Flashback: New Order Play New York’s Ukrainian National Home in 1981

November 19th, 1981 | New York, NY

New Order did not intend to play the Ukrainian National Home but when Chase Parks shut down, Factory Records scrambled for a backup and decided on this nondescript venue. Surprisingly the venue is still standing on 2nd avenue and 9th street thirty years later. As is New Order. This was New Order’s tenth show following the death of Joy Division singer, Ian Curtis. They played a few shows in New York during the tour including the Ritz and Peppermint Lounge in Manhattan and City Gardens in Trenton. This was the tour on which the band would get introduced to the New York dance music scene and change their sound for years to come. Included below are reviews from two people in the crowd – Laura Gisig and Tim Sommer – along with the setlist and concert footage.


“The set was perfect, sublime, uplifting. It is hard to remember which songs came when, though I do remember, “Procession” blending into “Ceremony” was beautiful. They did a lot of material from the new album MOVEMENTS [sic]. “Dreams Never End”, sung by Peter Hook was especially moving. The last song, and toure de force was definitely “Temptation”, which will probably be the next single. Bernard was left singing and staring Heaven-ward, hopefully. This was not the New Order I remembered, there was no gloom. They did not seem to conjure Ian’s ghost. This New Order was a complete unit with powerful ideas and music of their own.”  - Laura Gisig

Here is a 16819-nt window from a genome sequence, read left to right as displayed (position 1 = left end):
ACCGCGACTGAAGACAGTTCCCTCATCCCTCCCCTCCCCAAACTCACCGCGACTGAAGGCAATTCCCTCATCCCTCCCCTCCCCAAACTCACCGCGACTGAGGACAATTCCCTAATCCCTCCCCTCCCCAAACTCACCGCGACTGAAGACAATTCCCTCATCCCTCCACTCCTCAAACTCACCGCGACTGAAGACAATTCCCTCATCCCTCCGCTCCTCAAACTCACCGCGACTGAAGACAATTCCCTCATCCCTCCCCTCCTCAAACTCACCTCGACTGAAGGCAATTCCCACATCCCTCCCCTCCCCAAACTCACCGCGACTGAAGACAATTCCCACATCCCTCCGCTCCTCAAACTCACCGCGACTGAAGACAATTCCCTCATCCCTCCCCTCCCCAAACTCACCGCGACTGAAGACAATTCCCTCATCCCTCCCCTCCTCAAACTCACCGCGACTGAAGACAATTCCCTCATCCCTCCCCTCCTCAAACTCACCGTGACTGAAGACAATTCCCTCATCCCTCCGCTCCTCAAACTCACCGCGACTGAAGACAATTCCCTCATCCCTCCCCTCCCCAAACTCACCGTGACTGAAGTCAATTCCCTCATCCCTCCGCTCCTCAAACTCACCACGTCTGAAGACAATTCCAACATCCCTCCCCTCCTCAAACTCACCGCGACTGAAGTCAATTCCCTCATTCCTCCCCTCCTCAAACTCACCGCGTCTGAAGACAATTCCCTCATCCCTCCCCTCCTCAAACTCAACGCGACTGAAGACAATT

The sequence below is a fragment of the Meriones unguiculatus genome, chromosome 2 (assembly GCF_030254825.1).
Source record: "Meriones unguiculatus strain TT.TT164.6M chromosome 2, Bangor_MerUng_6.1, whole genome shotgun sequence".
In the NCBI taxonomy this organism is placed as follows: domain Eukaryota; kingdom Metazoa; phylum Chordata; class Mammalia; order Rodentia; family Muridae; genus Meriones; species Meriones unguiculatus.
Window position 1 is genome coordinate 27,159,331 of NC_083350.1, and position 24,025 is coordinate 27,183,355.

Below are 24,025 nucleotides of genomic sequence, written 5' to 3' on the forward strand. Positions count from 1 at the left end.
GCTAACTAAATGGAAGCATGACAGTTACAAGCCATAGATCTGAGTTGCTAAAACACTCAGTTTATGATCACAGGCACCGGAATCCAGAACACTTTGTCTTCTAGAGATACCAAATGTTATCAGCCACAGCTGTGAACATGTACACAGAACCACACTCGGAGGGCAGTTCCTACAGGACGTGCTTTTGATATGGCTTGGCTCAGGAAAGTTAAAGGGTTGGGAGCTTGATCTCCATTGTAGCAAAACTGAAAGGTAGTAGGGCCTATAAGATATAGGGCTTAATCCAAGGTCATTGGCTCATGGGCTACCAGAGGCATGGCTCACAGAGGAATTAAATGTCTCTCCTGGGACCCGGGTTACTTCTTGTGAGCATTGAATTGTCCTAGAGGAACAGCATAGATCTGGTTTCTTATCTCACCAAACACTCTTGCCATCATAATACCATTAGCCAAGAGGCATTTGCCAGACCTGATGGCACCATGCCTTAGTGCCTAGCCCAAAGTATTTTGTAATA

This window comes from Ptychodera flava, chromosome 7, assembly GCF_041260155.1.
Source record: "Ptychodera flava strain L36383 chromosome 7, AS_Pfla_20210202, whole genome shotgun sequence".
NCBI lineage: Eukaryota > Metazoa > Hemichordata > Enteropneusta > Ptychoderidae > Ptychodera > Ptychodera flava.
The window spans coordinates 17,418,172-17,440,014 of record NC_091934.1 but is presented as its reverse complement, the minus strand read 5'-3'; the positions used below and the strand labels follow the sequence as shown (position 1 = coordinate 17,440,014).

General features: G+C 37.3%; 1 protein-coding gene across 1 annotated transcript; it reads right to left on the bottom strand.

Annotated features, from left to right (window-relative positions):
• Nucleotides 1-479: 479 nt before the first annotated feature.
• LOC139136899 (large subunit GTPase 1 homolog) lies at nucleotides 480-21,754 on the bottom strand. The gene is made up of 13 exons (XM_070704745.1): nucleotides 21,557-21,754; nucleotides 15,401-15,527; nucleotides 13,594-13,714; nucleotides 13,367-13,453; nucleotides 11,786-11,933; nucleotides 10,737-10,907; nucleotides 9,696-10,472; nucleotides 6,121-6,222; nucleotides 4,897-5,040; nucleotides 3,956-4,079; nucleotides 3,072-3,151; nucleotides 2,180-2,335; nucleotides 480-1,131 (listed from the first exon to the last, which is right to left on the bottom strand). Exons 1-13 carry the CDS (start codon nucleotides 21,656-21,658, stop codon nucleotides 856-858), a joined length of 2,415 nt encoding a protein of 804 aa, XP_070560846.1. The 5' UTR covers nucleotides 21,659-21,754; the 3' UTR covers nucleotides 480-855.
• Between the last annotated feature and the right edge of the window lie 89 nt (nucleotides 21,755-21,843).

“As a live band, New Order have really nothing to offer but themselves and their skills. There’s not a hell of a lot to look at, to keep your eyes rivetted on stage, but their music glows, and that’s good enough. New Order’s sound and music is chins-up, and though it deals with a lot of edges and highs and lows, I find it to be surprisingly straightforward. Albrecht and Morris and Hook and Gillian use sound so well, they’re so firm yet so intricate, truly expansive. Yes, they are serious, but not gloomy at all. There’s this bounce to New Order that Joy Division rarely had (or was just beginning to develop near the end), a bounce that always keeps them moving, never down.

“…Throughout, the audience, disappointingly, remains polite, applauding measurably after each number but little more, barely responding to New Order’s feeling. They deserve so much better than to be intellectualized, and stodgily observed, filed away into post-new music, post neo-disco braniac gloom. Much of the other new music I hear on their level just lies lifeless, souless, and flat, but New Order soars.”- Tim Sommer



Chosen Time

Dreams Never End

Everything’s Gone Green







Below is the full set, shot by Factory Records. Photos were shot by Taras Shevchenko.